"Bicycles have to stop at all posted stop signs, correct? The reason I ask is that every day I nearly get into an accident with cyclists who do not stop at the stop sign at Lake Washington Boulevard and the Highway 520 offramp. Is there something special about Lake Washington Boulevard that exempts bicyclists? I know that the road is also a bike path but thought that they still needed to obey posted traffic signs."
Liz Rankin, with the Seattle Transportation Department, says cyclists must follow the same rules as motorists, under the Seattle Traffic Code.
"In other words," Rankin said, "bicyclists must stop just like any other vehicle. And Seattle police do issue citations to cyclists."
Given that, she said, there are no special rules for cyclists on Lake Washington Boulevard, and the Seattle Transportation Department does not install special stop-sign messages directed specifically at bicyclists.
Contacting the Seattle Police Department to request increased enforcement at this particular location would be a good idea, Rankin said.
Seattle resident Brian Beck posed this question for which there's no easy answer:
"I daily drive up and down I-5 from 145th Street to downtown. It seems to me that something needs to be done to maintain four lanes southbound on I-5 between the 85th/Aurora exit and the 65th Street on-ramp. The freeway inexplicably goes from four lanes to three with a long exit lane between Northgate and 85th/Aurora, then to three lanes, then suddenly back to four lanes again.
"Having looked pretty closely at this problem as I have many, many times been stuck in it, I've noticed that a minimal amount of 'surgery' would be needed to correct the problem."
Beck suggests that on the west side of the southbound lanes, one bridge support would have to be moved and a retaining wall would also have to be moved or repositioned.
"There's plenty of 'right-of-way' access for the minimal widening it would require," said Beck, adding that he didn't know what it might cost.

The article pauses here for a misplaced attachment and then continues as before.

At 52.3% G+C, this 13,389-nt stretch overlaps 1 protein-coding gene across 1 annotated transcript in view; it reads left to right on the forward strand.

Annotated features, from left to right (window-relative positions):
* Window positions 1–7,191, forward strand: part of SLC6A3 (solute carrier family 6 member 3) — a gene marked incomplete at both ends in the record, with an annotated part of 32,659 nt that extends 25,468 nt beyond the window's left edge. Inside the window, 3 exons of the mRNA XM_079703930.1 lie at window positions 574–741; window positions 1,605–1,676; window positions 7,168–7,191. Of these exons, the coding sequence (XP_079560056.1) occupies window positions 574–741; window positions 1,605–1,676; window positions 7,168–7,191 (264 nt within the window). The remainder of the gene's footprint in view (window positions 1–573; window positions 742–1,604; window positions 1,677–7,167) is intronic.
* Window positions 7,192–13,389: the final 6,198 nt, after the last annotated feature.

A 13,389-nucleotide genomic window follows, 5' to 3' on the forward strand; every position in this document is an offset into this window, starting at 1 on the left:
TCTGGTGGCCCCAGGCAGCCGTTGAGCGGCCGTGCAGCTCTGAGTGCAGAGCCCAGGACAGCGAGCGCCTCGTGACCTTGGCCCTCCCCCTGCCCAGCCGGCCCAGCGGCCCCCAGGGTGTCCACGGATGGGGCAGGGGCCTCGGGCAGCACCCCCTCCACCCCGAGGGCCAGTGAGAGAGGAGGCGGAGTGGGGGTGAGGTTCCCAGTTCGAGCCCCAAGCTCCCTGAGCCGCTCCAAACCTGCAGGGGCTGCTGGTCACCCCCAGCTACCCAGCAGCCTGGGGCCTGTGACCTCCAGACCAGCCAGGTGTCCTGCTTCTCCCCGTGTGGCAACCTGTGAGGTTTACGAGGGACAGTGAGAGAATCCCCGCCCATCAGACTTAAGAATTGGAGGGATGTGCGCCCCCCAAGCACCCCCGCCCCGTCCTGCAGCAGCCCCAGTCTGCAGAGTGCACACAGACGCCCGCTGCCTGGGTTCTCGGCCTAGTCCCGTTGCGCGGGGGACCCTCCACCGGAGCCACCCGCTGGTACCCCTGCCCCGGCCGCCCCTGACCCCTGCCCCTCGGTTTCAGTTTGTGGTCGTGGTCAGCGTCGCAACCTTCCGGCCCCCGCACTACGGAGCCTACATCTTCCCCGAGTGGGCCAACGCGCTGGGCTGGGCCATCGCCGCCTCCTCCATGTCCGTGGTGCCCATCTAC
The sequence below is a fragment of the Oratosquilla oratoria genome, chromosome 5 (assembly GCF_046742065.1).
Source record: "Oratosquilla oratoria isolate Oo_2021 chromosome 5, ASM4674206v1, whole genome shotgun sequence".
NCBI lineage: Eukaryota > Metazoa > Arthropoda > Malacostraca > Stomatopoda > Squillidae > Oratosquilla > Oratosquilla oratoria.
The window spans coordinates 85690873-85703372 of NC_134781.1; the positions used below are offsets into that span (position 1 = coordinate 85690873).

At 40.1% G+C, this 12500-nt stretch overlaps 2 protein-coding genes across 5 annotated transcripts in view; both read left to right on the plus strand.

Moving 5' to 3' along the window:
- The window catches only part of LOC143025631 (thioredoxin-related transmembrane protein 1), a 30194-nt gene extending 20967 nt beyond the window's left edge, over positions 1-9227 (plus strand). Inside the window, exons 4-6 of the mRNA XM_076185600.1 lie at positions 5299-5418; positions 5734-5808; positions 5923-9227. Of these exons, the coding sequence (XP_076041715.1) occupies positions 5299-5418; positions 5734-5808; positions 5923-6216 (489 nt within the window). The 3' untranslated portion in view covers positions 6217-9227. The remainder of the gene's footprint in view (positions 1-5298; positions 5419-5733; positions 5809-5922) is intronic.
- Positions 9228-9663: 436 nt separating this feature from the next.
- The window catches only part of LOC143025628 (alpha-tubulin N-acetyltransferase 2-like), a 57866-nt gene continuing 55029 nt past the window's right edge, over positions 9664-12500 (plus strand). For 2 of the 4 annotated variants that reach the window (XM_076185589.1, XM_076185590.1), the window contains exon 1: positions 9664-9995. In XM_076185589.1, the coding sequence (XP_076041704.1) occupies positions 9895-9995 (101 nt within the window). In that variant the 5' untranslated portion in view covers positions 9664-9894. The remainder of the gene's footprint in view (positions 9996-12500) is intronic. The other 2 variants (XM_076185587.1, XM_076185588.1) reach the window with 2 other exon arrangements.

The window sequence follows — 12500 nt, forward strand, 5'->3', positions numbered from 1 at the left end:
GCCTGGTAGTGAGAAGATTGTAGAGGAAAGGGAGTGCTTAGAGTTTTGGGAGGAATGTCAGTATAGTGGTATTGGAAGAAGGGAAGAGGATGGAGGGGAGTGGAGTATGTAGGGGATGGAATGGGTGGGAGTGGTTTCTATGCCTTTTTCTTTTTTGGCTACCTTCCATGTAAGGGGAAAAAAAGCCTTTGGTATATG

"In short, with all of the large-ticket items that are calling for the public dollar to lessen the traffic woes in Seattle, it seems like there's one possibility that I never hear mentioned for traffic-congestion relief," Beck added.
Stan Suchan, with the state Department of Transportation, agrees that Northeast 85th Street is a choke point on Interstate 5, but more than minimal surgery would be required to safely construct the solution Beck suggests.
"We would need to rebuild the 85th Street I-5 overpass and construct a large retaining wall. This would likely cost tens of millions of dollars and wouldn't solve the congestion problem. It'd simply push the congestion 10 blocks south, where traffic enters I-5 from Lake City Way, Green Lake/Ravenna and the University District," Suchan said.
However, he added, the state is working to develop solutions for this heavily traveled stretch of I-5.
How did we get to this point? Southbound I-5 was designed to include three lanes, Suchan said, but to accommodate growing traffic, the transportation department added a fourth lane where it could.
The transportation funding recently approved by the Legislature authorized $10 million to study I-5 from Northgate to the Boeing Access Road, and the state now is gathering data.
Speaking of freeways, another Seattle reader asks: On I-5 southbound through downtown where the end of the express lanes merge with the HOV lane, who has the right of way?
It all comes down to courtesy and common sense, say state traffic officials.
"At this location on southbound I-5, much of the through traffic on the express lanes must move right while car pools, van pools and buses are moving left to get into the high-occupancy-vehicle lane," Suchan said.
"A stretch of highway is open to all traffic to allow drivers to merge into the correct lane before the high-occupancy-vehicle lane begins.
"Dictating right-of-way for one type of merging traffic over another hampers traffic flow and gives a false sense of security to one group of drivers or another," he said. That's why the state decided not to put up any right-of-way signs.
Thus, areas where traffic merges are open to all and rely upon driver courtesy and common sense.
Starbucks is mobilizing volunteers next weekend to clean up sections of the Burke-Gilman and Sammamish River bicycle trail. Ten projects are scheduled along the popular trail, from Fremont to Willows Creek in Redmond.
The cleanup, involving such jobs as preparing planting sites and removing ivy, will be Saturday from 9:30 a.m. to 3:30 p.m.
Starbucks expects about 450 volunteers to help clean up 30 miles of the trail as part of its Make Your Mark program to encourage Starbucks employees and customers to volunteer in the community. Starbucks will donate $19,000 to Seattle Parks and Recreation as part of the cleanup effort.
To volunteer go to www.starbucks.com and click on the Make Your Mark program.
Susan Gilmore: 206-464-2054 or email@example.com
Got a question?
E-mail it to firstname.lastname@example.org and include your name and city if you agree to publication.